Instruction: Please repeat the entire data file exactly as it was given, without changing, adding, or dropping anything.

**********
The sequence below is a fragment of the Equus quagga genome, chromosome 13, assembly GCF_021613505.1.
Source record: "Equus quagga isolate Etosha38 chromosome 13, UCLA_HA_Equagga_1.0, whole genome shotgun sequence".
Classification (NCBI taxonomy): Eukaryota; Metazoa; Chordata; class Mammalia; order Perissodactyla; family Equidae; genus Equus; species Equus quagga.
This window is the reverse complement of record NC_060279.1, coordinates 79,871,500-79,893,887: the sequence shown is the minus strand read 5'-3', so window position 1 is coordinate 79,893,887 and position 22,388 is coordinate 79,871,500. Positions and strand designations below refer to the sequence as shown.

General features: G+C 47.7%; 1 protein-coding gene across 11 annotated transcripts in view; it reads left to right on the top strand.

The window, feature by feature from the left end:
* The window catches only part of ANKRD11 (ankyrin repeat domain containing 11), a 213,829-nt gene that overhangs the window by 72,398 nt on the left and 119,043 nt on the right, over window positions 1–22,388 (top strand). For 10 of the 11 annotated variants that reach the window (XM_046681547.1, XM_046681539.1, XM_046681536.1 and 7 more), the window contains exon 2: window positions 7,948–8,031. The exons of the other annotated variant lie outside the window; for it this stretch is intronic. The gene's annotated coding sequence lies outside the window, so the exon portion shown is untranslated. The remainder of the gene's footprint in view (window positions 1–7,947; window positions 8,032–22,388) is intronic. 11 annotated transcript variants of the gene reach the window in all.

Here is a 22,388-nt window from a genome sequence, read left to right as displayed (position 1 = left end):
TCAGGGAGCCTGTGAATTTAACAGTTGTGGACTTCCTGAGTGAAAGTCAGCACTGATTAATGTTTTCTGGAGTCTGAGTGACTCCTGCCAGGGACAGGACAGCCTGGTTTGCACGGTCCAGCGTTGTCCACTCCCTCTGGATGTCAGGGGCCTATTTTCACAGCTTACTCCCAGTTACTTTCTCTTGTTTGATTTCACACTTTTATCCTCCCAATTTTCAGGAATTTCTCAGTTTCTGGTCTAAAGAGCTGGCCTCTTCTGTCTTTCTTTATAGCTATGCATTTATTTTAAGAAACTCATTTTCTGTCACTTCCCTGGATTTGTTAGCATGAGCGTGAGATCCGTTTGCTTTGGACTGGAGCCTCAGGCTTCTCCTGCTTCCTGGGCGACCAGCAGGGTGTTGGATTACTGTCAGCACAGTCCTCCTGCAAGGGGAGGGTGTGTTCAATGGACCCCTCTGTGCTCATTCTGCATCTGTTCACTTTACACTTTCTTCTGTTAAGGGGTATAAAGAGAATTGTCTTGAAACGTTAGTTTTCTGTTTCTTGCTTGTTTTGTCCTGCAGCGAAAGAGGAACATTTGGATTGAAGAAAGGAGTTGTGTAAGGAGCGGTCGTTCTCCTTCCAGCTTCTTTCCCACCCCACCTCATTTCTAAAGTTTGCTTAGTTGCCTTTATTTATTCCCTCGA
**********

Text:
The sequence below is a fragment of the Equus quagga genome, chromosome 13, assembly GCF_021613505.1.
Source record: "Equus quagga isolate Etosha38 chromosome 13, UCLA_HA_Equagga_1.0, whole genome shotgun sequence".
Classification (NCBI taxonomy): Eukaryota; Metazoa; Chordata; class Mammalia; order Perissodactyla; family Equidae; genus Equus; species Equus quagga.
This window is the reverse complement of record NC_060279.1, coordinates 79,871,500-79,893,887: the sequence shown is the minus strand read 5'-3', so window position 1 is coordinate 79,893,887 and position 22,388 is coordinate 79,871,500. Positions and strand designations below refer to the sequence as shown.

General features: G+C 47.7%; 1 protein-coding gene across 11 annotated transcripts in view; it reads left to right on the top strand.

The window, feature by feature from the left end:
* The window catches only part of ANKRD11 (ankyrin repeat domain containing 11), a 213,829-nt gene that overhangs the window by 72,398 nt on the left and 119,043 nt on the right, over window positions 1–22,388 (top strand). For 10 of the 11 annotated variants that reach the window (XM_046681547.1, XM_046681539.1, XM_046681536.1 and 7 more), the window contains exon 2: window positions 7,948–8,031. The exons of the other annotated variant lie outside the window; for it this stretch is intronic. The gene's annotated coding sequence lies outside the window, so the exon portion shown is untranslated. The remainder of the gene's footprint in view (window positions 1–7,947; window positions 8,032–22,388) is intronic. 11 annotated transcript variants of the gene reach the window in all.

Here is a 22,388-nt window from a genome sequence, read left to right as displayed (position 1 = left end):
TCAGGGAGCCTGTGAATTTAACAGTTGTGGACTTCCTGAGTGAAAGTCAGCACTGATTAATGTTTTCTGGAGTCTGAGTGACTCCTGCCAGGGACAGGACAGCCTGGTTTGCACGGTCCAGCGTTGTCCACTCCCTCTGGATGTCAGGGGCCTATTTTCACAGCTTACTCCCAGTTACTTTCTCTTGTTTGATTTCACACTTTTATCCTCCCAATTTTCAGGAATTTCTCAGTTTCTGGTCTAAAGAGCTGGCCTCTTCTGTCTTTCTTTATAGCTATGCATTTATTTTAAGAAACTCATTTTCTGTCACTTCCCTGGATTTGTTAGCATGAGCGTGAGATCCGTTTGCTTTGGACTGGAGCCTCAGGCTTCTCCTGCTTCCTGGGCGACCAGCAGGGTGTTGGATTACTGTCAGCACAGTCCTCCTGCAAGGGGAGGGTGTGTTCAATGGACCCCTCTGTGCTCATTCTGCATCTGTTCACTTTACACTTTCTTCTGTTAAGGGGTATAAAGAGAATTGTCTTGAAACGTTAGTTTTCTGTTTCTTGCTTGTTTTGTCCTGCAGCGAAAGAGGAACATTTGGATTGAAGAAAGGAGTTGTGTAAGGAGCGGTCGTTCTCCTTCCAGCTTCTTTCCCACCCCACCTCATTTCTAAAGTTTGCTTAGTTGCCTTTATTTATTCCCTCGA